Book III, ch. 6 (Johnes, v. 2, pp. 84). "The duke of Anjou having gained possession of Malvoisin, and freed the country, and all Lane-bourg, of the English and other pillagers, laid siege to the town and castle of Lourde. The count de Foix, seeing him so near his territories, began to be very doubtful what his intentions might be. He therefore issued his summons to his knights and squires, and sent them into different garrisons. He placed his brother, sir Arnaut William, with two hundred lances, in Morlens; his other brother, sir Peter de Béarn, with the same number of lances, in Pan; sir Peter de Cabesten, with the like number, in the city of l'Estrade; sir Mouvant de Novalles in the town of Hertillet, with one hundred lances; sir Crual Geberel in Montgerbiel with the like number; sir Fouquat d'Orterey in the town of Sauveterre with the same; and I, Espaign du Lyon, was sent to Mont-de-marsen with two hundred lances. There was not a castle in all Béarn that was not well provided with men at arms: he himself remained to guard his florins in the castle of Orthez."
"Sir," said I to the knight, "has he a great quantity of them?"
"By my faith," replied he, "the count de Foix has at this moment a hundred thousand thirty times told; and there is not a year but he gives away sixty thousand; for a more liberal lord, in making presents, does not exist."
Upon this I asked, "To whom does he make these gifts?" He answered, "To strangers, to knights and squires who travel through his country, to heralds, minstrels, to all who converse with him: none leave him without a present, for he would be angered should any one refuse it."
"Ha, ha, holy Mary! " cried I, "to what purpose does he keep so large a sum? where does it come from? Are his revenues so great to supply him with it? I should like to know this, if you please."
"Yes, you shall know it," answered the knight, "but you have asked two
questions: if you wish them answered, I must
begin with the first. You ask, for what purpose he keeps so large a sum of money: I must tell you, that the count de Foix is
doubtful of war between him and the count d'Armagnac, and of the manúvres of his neighbours the kings of France and of
England, neither of whom he would willingly anger; and hitherto he has not taken any part in their wars, for he has never borne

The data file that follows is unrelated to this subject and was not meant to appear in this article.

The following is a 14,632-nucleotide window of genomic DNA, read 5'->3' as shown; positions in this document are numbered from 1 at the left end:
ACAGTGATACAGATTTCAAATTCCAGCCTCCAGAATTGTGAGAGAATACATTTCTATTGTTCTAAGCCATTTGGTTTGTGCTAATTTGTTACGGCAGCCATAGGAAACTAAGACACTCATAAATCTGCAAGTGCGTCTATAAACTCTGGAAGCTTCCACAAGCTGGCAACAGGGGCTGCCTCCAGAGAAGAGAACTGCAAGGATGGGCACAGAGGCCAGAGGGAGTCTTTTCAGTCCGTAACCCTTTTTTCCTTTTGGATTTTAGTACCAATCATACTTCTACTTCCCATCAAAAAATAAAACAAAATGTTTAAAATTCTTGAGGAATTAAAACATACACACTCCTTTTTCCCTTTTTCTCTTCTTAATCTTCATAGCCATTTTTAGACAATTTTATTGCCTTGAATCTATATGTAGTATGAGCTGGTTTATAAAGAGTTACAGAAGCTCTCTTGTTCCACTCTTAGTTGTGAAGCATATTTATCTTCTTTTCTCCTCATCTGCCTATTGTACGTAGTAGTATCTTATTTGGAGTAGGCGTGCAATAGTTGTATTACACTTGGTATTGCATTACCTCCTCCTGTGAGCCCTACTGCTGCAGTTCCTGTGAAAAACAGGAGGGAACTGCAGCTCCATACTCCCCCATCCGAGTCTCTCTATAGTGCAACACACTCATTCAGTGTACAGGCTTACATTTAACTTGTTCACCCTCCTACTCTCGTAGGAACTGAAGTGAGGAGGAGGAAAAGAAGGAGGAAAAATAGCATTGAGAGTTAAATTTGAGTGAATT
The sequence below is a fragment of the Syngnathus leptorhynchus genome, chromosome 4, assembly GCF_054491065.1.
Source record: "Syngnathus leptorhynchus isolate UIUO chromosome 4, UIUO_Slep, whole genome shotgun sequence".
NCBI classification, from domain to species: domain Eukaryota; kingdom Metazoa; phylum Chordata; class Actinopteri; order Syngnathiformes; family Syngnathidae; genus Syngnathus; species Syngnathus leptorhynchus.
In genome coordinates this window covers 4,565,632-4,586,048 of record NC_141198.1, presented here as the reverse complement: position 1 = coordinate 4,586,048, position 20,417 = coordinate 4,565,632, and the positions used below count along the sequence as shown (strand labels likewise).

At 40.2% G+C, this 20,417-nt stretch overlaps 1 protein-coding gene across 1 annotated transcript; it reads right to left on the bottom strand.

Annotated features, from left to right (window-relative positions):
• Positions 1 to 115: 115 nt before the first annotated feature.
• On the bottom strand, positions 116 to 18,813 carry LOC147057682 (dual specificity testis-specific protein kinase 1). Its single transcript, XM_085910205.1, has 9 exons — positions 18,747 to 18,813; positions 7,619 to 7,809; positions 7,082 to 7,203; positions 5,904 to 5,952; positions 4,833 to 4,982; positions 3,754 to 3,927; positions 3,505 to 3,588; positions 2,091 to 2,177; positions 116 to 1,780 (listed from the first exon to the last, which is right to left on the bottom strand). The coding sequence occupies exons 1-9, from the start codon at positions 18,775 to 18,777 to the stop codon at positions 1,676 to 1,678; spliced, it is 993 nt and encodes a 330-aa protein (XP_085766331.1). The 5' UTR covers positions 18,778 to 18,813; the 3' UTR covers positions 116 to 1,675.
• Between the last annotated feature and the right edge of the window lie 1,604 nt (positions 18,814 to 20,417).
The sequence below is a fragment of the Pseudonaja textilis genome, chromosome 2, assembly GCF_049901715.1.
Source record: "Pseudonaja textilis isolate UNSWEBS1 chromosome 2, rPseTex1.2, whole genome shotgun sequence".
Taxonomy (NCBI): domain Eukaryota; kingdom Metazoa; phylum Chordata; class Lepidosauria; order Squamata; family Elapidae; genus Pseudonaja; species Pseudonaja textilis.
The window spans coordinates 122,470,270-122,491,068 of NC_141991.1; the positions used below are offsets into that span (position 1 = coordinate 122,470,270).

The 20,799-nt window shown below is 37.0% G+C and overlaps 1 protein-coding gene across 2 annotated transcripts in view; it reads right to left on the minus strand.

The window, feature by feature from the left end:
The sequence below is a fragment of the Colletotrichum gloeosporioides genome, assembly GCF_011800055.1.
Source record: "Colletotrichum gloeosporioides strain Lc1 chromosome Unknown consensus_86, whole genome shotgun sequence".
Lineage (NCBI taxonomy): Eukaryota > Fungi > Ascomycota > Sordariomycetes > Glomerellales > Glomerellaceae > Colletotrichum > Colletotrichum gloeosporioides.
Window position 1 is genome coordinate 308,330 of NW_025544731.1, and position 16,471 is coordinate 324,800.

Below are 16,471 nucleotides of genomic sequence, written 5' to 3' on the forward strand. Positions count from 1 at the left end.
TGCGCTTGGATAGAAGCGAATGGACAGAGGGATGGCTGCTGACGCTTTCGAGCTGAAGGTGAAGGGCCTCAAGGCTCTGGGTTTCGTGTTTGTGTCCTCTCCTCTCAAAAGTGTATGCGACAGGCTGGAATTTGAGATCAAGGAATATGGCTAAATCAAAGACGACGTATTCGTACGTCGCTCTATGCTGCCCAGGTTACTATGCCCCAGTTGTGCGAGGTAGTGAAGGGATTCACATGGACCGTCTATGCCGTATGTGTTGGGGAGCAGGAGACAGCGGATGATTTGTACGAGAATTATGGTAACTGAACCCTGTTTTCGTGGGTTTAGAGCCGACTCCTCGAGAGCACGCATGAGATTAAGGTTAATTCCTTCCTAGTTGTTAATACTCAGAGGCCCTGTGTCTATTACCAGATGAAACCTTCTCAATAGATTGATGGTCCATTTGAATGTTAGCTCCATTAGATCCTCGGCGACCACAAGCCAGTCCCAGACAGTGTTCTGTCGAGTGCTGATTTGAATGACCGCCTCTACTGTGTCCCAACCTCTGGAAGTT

arms on either side, and is on good terms with both.
"I tell you, (and you yourself will agree with me when you have made acquaintance with him, and have conversed together, and seen the establishments of his household,) that he is the most prudent prince living, and one whom neither the king of France nor king of England would willingly make an enemy. With regard to his other neighbours, the kings of Arragon and Navarre, he thinks but little of them, for he could instantly raise more men at arms (so many friends has he made by his gifts, and such power has his money,) than these kings could ever do. I have heard him say, that when the King of Cyprus was in Béarn and explained to him the intended expedition to the holy sepulchre, he was so anxious to make that valuable conquest, that if the kings of France and England had gone thither, he would have been the most considerable lord after them, and have led the largest army. He has not yet given up this idea, and it is for this reason also he has amassed such wealth.
"The prince of Wales, likewise, when he reigned in Aquitaine, and resided at Bordeaux, induced him to collect large sums; for the prince menaced him in regard to his country of Béarn, and said he would force him to hold it from him: but the count de Foix declared he would not, for Béarn was free land, and owed no homage to any lord whatever. The prince, who was then very powerful and much feared, said he would make him humble himself; for the count d'Armagnac and the lord d'Ahbreth, who hated the count de Foix for the victories he had gained over them, poisoned the prince's mind. The expedition of the prince into Spain prevented hostilities; and sir John Chandos, who was the principal adviser and much beloved by the prince, strenuously opposed this intended war. The count de Foix and sir John Chandos loved each other for their gallant deeds.
"The count, however, was suspicious of the prince, whom he knew to be
powerful and warlike, and began to amass large
sums to aid and defend himself should he be attacked. He imposed heavy taxes on the country and on all the towns, which now
exist, and will do so as long as he lives: each hearth pays two francs per annum, one with the other; and in this he has found and
finds a mine of wealth, for it is marvellous how cheerfully his subjects pay it. With this, there is not any Englishman, Frenchman,
nor pillager, who rob his people of a single farthing: his whole country is protected and justice well administered, for in matters
of justice he is the most severe and upright lord that exists."
With these words we found ourselves in the town of Tournay, where our
lodgings were prepared: the knight, therefore, ceased speaking; and I made
no further enquiries, for I had well remarked where he had left off, and
could again remind him of it, as we had yet to travel together. We were
comfortably lodged at the hotel of the Star. When supper was served, the
governor of Malvoisin, sir Raymond de Lane, came to see us, and supped
with us: he brought with him four flagons of excellent wine, as good as
any I drank on the road. These two knights conversed long together, and
it was late when sir Raymond departed and returned to his castle of Malvoisin.
The tales of Espaign du Lyon continue.